This last item is about the sold out, over sold even, final MS event of the season and more specifically about the size of the D2 division. For the 2011 season the MS cleverly disguised a shrinking base and incorporated scarcity into the mix by limiting the size of each competing division. This also helped in determining well in advance the scale of each event, fields required, etc. Consequently each event maxed out in all the divisions except M5 which has been discontinued. (And that one London event division that came up a couple teams shy.) Anyway the demand for Paris-Disney was apparently such that the MS has oversold D2 by 75% and D3 by 20%. In actual team numbers that means there will be an additional 30 teams competing, 24 of them in an enormous D2 of 56 total teams, on the same number of fields as an MS event intended for 30 fewer teams. (Or so I'm told.)
I have no idea if the days are long enough in Paris in early October to avoid playing under the lights or if there was enough scheduling time leeway that fitting an extra 30 teams in won't be an issue but what I do know is there are some teams and players who are concerned about how it's all going to play out. Unfortunately there is nothing VFTD can do for them so I hope they also mentioned their concerns to the MS. (haha) And I further hope the MS doesn't screw up what has proved to be a very good season for them at the last minute because they got too greedy--again. VFTD will wait and watch and see what happens.

Monday, August 8, 2011

Facefull Scoop

Kidding. Seriously, kids? Is Facefull no longer Rich Telford's Wide World of Paintball? Surely a call or email to Rich would'a gotten the insider scoop long ago. (The link to their reportage is in the title.) Oh. Wait a sec. The story is gone. Pulled, apparently.
Here's the dealio. It seems Facefull was reporting earlier today that there was merger talk (and another recent meeting at the Paintball Festival) and a number of sources were confident it--a merge--was likely to happen. Among those sources Chuck Hendsch was named specifically.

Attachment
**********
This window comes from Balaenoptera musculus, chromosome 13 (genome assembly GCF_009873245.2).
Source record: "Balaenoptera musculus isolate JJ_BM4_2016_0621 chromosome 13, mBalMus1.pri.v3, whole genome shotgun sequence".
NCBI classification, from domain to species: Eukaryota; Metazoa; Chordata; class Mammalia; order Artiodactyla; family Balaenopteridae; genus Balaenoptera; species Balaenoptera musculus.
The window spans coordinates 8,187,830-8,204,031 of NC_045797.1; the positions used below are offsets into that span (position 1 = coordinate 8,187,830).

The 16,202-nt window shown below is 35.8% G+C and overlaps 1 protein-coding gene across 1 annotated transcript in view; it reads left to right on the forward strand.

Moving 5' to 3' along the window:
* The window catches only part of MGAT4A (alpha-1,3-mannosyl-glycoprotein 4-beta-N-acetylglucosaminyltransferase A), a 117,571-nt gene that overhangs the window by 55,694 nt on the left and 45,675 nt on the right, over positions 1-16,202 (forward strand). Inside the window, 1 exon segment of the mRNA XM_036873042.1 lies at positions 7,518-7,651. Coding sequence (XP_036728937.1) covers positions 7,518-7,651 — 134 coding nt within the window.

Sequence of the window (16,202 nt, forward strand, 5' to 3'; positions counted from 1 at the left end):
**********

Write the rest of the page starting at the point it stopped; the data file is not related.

I have two questions. How is this news exactly? Didn't VFTD report weeks ago that a meeting between the leagues was gonna happen? Didn't ProPaintball then tell you about the meeting after the fact? Didn't VFTD (kinda, sorta) confirm the rumors and just finish running a poll about the rumored impending merger? Okay, more than two questions. So Facefull finally catches up, talks to some peeps in Pennsylvania, posts a report--and then a few hours later pulls the report.
I was gonna ask if the Facefull story meant the wraps were off the merger rumors and Mr. Curious could unzip his lip--but I guess not. Did anybody save the page before it disappeared? Can't Google regurgitate that pulled story?

UPDATE: Check out this link to NPPL on Facebook. What a hoot! There's also a thread about same on PBN. Didn't Facefull get their story from NPPL sources in the first place?

The Monday Poll

A little better. Poll participation last week, that is. Not the aftermath of the historic, or should that be histrionic, congressional brinkmanship that did nothing but dig the debt hole deeper. Since I'm in a foul mood a) I told y'all no default was imminent, b) the downgrade would occur anyway and c) the projections S&P are putting out after the downgrade are all laughably optimistic, including their worse case scenario by 2021. (Probably because they are likely based on the Pollyanna-ish fiction being disseminated by the CBO.) But then I'm just a paintball coach. On the good news front Scar Jo and Ryan Reynolds may be getting back together. Fingers crossed!
Fortunately for you lot I'm the new, kinder, gentler and chill-er Baca Loco and your abject failure to make a go of the latest poll is cool. No, really, it's okay. I know you're busy (yes, you) and the demands of the day can be a real burden so if you don't always get a chance to participate--I understand. Maybe next time. In the meantime enjoy VFTD pressure-free. That's my new policy.
This week's poll could have been one of those run-of-the-mill who is going to win in New Jersey but just the thought of that almost induced a bout of narcolepsy--which isn't good for timely posting here at VFTD. So instead this week I'm asking the (slightly snarky) question: How many teams will the NPPL's DC Open draw? I'll include ranges of numbers and we'll see how well you do at prognosticating the final tally. I was also tempted to ask what the over/under on the D1 finals match would be but that seemed even nastier somehow. Maybe because I was thinking 3. Maybe 4 points. Another good one would have been--Will teams shoot more or less paint than normal at Jersey? (The answer for most will be more, btw.) Given all the possibilities I went with my gut. There you have it. Vote. Don't vote. It's cool. Whatever works for you.